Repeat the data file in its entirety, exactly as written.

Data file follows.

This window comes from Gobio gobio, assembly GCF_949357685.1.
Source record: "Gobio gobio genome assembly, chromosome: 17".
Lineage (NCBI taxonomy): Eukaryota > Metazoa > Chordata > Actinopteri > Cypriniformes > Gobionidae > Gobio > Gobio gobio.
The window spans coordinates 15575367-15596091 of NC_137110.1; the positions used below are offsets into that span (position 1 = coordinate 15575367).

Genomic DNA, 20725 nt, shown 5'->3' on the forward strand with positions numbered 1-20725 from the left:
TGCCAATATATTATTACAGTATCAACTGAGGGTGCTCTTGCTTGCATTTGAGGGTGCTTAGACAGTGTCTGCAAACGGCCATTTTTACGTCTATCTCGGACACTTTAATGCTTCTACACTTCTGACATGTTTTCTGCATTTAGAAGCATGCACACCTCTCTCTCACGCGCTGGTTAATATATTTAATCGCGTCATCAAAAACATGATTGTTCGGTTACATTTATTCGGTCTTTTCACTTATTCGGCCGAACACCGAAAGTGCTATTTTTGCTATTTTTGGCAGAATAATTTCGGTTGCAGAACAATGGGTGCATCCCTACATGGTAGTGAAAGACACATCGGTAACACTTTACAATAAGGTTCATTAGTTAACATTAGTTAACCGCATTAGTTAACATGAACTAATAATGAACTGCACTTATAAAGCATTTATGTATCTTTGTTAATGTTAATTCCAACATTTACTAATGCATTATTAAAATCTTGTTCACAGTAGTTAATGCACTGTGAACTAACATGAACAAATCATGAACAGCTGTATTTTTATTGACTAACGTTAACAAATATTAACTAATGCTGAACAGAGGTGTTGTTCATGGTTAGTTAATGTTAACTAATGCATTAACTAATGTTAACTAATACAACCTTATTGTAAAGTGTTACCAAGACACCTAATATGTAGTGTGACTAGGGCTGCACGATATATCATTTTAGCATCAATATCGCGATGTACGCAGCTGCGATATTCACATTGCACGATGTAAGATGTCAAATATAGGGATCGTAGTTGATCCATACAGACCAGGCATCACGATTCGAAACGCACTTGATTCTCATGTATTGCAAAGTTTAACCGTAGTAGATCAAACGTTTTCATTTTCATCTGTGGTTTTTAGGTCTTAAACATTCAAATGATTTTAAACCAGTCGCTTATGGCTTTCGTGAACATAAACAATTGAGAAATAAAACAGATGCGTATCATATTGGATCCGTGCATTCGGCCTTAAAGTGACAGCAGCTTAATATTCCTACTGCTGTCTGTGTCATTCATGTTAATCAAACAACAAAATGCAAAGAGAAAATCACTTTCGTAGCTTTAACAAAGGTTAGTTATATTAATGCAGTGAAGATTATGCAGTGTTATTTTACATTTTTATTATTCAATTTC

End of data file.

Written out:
This window comes from Gobio gobio, assembly GCF_949357685.1.
Source record: "Gobio gobio genome assembly, chromosome: 17".
Lineage (NCBI taxonomy): Eukaryota > Metazoa > Chordata > Actinopteri > Cypriniformes > Gobionidae > Gobio > Gobio gobio.
The window spans coordinates 15575367-15596091 of NC_137110.1; the positions used below are offsets into that span (position 1 = coordinate 15575367).

Genomic DNA, 20725 nt, shown 5'->3' on the forward strand with positions numbered 1-20725 from the left:
TGCCAATATATTATTACAGTATCAACTGAGGGTGCTCTTGCTTGCATTTGAGGGTGCTTAGACAGTGTCTGCAAACGGCCATTTTTACGTCTATCTCGGACACTTTAATGCTTCTACACTTCTGACATGTTTTCTGCATTTAGAAGCATGCACACCTCTCTCTCACGCGCTGGTTAATATATTTAATCGCGTCATCAAAAACATGATTGTTCGGTTACATTTATTCGGTCTTTTCACTTATTCGGCCGAACACCGAAAGTGCTATTTTTGCTATTTTTGGCAGAATAATTTCGGTTGCAGAACAATGGGTGCATCCCTACATGGTAGTGAAAGACACATCGGTAACACTTTACAATAAGGTTCATTAGTTAACATTAGTTAACCGCATTAGTTAACATGAACTAATAATGAACTGCACTTATAAAGCATTTATGTATCTTTGTTAATGTTAATTCCAACATTTACTAATGCATTATTAAAATCTTGTTCACAGTAGTTAATGCACTGTGAACTAACATGAACAAATCATGAACAGCTGTATTTTTATTGACTAACGTTAACAAATATTAACTAATGCTGAACAGAGGTGTTGTTCATGGTTAGTTAATGTTAACTAATGCATTAACTAATGTTAACTAATACAACCTTATTGTAAAGTGTTACCAAGACACCTAATATGTAGTGTGACTAGGGCTGCACGATATATCATTTTAGCATCAATATCGCGATGTACGCAGCTGCGATATTCACATTGCACGATGTAAGATGTCAAATATAGGGATCGTAGTTGATCCATACAGACCAGGCATCACGATTCGAAACGCACTTGATTCTCATGTATTGCAAAGTTTAACCGTAGTAGATCAAACGTTTTCATTTTCATCTGTGGTTTTTAGGTCTTAAACATTCAAATGATTTTAAACCAGTCGCTTATGGCTTTCGTGAACATAAACAATTGAGAAATAAAACAGATGCGTATCATATTGGATCCGTGCATTCGGCCTTAAAGTGACAGCAGCTTAATATTCCTACTGCTGTCTGTGTCATTCATGTTAATCAAACAACAAAATGCAAAGAGAAAATCACTTTCGTAGCTTTAACAAAGGTTAGTTATATTAATGCAGTGAAGATTATGCAGTGTTATTTTACATTTTTATTATTCAATTTC